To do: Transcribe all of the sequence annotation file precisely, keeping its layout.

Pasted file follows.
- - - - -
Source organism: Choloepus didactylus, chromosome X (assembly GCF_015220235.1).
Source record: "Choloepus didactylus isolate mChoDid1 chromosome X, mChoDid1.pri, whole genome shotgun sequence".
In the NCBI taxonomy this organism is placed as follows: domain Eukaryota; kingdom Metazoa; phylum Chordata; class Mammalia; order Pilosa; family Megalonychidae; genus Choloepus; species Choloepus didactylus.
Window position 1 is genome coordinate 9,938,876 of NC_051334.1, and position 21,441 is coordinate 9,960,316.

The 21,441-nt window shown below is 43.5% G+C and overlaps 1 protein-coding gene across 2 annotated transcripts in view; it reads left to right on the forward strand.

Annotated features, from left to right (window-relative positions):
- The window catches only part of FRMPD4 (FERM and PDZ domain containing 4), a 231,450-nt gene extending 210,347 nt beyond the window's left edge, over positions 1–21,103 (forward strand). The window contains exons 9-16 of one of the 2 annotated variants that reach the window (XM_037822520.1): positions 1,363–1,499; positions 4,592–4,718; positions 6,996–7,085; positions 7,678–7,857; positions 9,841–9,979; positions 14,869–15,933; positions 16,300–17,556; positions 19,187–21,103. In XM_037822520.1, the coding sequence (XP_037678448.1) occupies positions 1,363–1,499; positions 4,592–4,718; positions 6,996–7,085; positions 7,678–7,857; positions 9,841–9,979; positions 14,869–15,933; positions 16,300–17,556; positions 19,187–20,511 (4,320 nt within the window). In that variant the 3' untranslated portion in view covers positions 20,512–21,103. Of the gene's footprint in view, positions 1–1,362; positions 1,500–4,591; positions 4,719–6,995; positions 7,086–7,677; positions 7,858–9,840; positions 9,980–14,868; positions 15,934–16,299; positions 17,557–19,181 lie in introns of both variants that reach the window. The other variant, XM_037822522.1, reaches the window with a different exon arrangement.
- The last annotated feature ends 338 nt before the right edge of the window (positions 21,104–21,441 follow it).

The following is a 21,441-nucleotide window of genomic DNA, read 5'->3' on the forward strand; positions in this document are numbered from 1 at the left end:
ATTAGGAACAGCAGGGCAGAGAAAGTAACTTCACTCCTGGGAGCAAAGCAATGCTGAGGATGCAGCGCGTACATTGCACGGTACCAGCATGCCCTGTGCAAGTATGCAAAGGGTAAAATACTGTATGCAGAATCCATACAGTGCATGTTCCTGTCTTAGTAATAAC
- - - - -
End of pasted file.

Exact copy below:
Source organism: Choloepus didactylus, chromosome X (assembly GCF_015220235.1).
Source record: "Choloepus didactylus isolate mChoDid1 chromosome X, mChoDid1.pri, whole genome shotgun sequence".
In the NCBI taxonomy this organism is placed as follows: domain Eukaryota; kingdom Metazoa; phylum Chordata; class Mammalia; order Pilosa; family Megalonychidae; genus Choloepus; species Choloepus didactylus.
Window position 1 is genome coordinate 9,938,876 of NC_051334.1, and position 21,441 is coordinate 9,960,316.

The 21,441-nt window shown below is 43.5% G+C and overlaps 1 protein-coding gene across 2 annotated transcripts in view; it reads left to right on the forward strand.

Annotated features, from left to right (window-relative positions):
- The window catches only part of FRMPD4 (FERM and PDZ domain containing 4), a 231,450-nt gene extending 210,347 nt beyond the window's left edge, over positions 1–21,103 (forward strand). The window contains exons 9-16 of one of the 2 annotated variants that reach the window (XM_037822520.1): positions 1,363–1,499; positions 4,592–4,718; positions 6,996–7,085; positions 7,678–7,857; positions 9,841–9,979; positions 14,869–15,933; positions 16,300–17,556; positions 19,187–21,103. In XM_037822520.1, the coding sequence (XP_037678448.1) occupies positions 1,363–1,499; positions 4,592–4,718; positions 6,996–7,085; positions 7,678–7,857; positions 9,841–9,979; positions 14,869–15,933; positions 16,300–17,556; positions 19,187–20,511 (4,320 nt within the window). In that variant the 3' untranslated portion in view covers positions 20,512–21,103. Of the gene's footprint in view, positions 1–1,362; positions 1,500–4,591; positions 4,719–6,995; positions 7,086–7,677; positions 7,858–9,840; positions 9,980–14,868; positions 15,934–16,299; positions 17,557–19,181 lie in introns of both variants that reach the window. The other variant, XM_037822522.1, reaches the window with a different exon arrangement.
- The last annotated feature ends 338 nt before the right edge of the window (positions 21,104–21,441 follow it).

The following is a 21,441-nucleotide window of genomic DNA, read 5'->3' on the forward strand; positions in this document are numbered from 1 at the left end:
ATTAGGAACAGCAGGGCAGAGAAAGTAACTTCACTCCTGGGAGCAAAGCAATGCTGAGGATGCAGCGCGTACATTGCACGGTACCAGCATGCCCTGTGCAAGTATGCAAAGGGTAAAATACTGTATGCAGAATCCATACAGTGCATGTTCCTGTCTTAGTAATAAC